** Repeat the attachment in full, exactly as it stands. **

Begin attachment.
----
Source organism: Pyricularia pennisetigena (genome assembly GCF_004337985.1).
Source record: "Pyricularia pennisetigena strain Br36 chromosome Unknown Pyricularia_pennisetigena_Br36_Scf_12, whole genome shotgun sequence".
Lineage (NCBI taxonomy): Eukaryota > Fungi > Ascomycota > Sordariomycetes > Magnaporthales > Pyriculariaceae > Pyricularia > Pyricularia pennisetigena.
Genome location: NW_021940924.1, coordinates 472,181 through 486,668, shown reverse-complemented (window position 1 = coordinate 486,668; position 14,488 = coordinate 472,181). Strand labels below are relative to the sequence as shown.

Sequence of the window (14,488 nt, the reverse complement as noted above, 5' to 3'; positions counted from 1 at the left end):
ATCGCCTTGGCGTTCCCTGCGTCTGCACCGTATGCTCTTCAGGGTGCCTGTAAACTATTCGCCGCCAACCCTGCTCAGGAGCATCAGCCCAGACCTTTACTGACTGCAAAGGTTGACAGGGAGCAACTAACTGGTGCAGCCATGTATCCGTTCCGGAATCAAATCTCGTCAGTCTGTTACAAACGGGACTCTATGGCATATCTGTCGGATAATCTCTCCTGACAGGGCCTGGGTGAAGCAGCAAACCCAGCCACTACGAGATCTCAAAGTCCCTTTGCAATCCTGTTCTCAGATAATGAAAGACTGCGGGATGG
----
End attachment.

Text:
Source organism: Pyricularia pennisetigena (genome assembly GCF_004337985.1).
Source record: "Pyricularia pennisetigena strain Br36 chromosome Unknown Pyricularia_pennisetigena_Br36_Scf_12, whole genome shotgun sequence".
Lineage (NCBI taxonomy): Eukaryota > Fungi > Ascomycota > Sordariomycetes > Magnaporthales > Pyriculariaceae > Pyricularia > Pyricularia pennisetigena.
Genome location: NW_021940924.1, coordinates 472,181 through 486,668, shown reverse-complemented (window position 1 = coordinate 486,668; position 14,488 = coordinate 472,181). Strand labels below are relative to the sequence as shown.

Sequence of the window (14,488 nt, the reverse complement as noted above, 5' to 3'; positions counted from 1 at the left end):
ATCGCCTTGGCGTTCCCTGCGTCTGCACCGTATGCTCTTCAGGGTGCCTGTAAACTATTCGCCGCCAACCCTGCTCAGGAGCATCAGCCCAGACCTTTACTGACTGCAAAGGTTGACAGGGAGCAACTAACTGGTGCAGCCATGTATCCGTTCCGGAATCAAATCTCGTCAGTCTGTTACAAACGGGACTCTATGGCATATCTGTCGGATAATCTCTCCTGACAGGGCCTGGGTGAAGCAGCAAACCCAGCCACTACGAGATCTCAAAGTCCCTTTGCAATCCTGTTCTCAGATAATGAAAGACTGCGGGATGG